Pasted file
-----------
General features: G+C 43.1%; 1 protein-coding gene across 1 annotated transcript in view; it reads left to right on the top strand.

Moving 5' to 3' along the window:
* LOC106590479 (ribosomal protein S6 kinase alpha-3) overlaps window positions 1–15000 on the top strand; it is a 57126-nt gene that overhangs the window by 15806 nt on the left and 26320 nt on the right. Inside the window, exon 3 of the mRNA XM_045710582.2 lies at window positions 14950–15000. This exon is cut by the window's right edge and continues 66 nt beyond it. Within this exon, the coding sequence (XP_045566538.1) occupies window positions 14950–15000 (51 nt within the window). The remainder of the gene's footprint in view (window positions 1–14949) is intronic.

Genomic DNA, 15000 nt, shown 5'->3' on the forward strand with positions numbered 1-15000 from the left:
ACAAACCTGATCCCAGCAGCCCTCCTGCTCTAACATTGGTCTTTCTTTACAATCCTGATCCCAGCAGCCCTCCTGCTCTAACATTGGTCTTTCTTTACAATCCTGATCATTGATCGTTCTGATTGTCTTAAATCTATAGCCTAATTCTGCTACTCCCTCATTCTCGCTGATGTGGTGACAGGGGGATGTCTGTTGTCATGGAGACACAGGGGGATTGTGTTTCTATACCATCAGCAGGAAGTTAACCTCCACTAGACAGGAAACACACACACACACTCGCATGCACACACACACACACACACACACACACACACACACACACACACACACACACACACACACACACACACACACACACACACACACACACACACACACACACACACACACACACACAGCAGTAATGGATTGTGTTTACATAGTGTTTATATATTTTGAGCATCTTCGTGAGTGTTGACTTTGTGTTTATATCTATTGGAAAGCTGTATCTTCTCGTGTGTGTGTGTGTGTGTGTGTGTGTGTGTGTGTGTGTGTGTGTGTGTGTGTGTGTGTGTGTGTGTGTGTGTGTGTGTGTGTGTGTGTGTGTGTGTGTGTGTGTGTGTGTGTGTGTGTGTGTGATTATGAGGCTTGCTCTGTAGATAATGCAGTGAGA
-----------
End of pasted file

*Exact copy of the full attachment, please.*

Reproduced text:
General features: G+C 43.1%; 1 protein-coding gene across 1 annotated transcript in view; it reads left to right on the top strand.

Moving 5' to 3' along the window:
* LOC106590479 (ribosomal protein S6 kinase alpha-3) overlaps window positions 1–15000 on the top strand; it is a 57126-nt gene that overhangs the window by 15806 nt on the left and 26320 nt on the right. Inside the window, exon 3 of the mRNA XM_045710582.2 lies at window positions 14950–15000. This exon is cut by the window's right edge and continues 66 nt beyond it. Within this exon, the coding sequence (XP_045566538.1) occupies window positions 14950–15000 (51 nt within the window). The remainder of the gene's footprint in view (window positions 1–14949) is intronic.

Genomic DNA, 15000 nt, shown 5'->3' on the forward strand with positions numbered 1-15000 from the left:
ACAAACCTGATCCCAGCAGCCCTCCTGCTCTAACATTGGTCTTTCTTTACAATCCTGATCCCAGCAGCCCTCCTGCTCTAACATTGGTCTTTCTTTACAATCCTGATCATTGATCGTTCTGATTGTCTTAAATCTATAGCCTAATTCTGCTACTCCCTCATTCTCGCTGATGTGGTGACAGGGGGATGTCTGTTGTCATGGAGACACAGGGGGATTGTGTTTCTATACCATCAGCAGGAAGTTAACCTCCACTAGACAGGAAACACACACACACACTCGCATGCACACACACACACACACACACACACACACACACACACACACACACACACACACACACACACACACACACACACACACACACACACACACACACACACACACACACACACACACAGCAGTAATGGATTGTGTTTACATAGTGTTTATATATTTTGAGCATCTTCGTGAGTGTTGACTTTGTGTTTATATCTATTGGAAAGCTGTATCTTCTCGTGTGTGTGTGTGTGTGTGTGTGTGTGTGTGTGTGTGTGTGTGTGTGTGTGTGTGTGTGTGTGTGTGTGTGTGTGTGTGTGTGTGTGTGTGTGTGTGTGTGTGTGTGTGTGTGTGTGTGTGTGATTATGAGGCTTGCTCTGTAGATAATGCAGTGAGA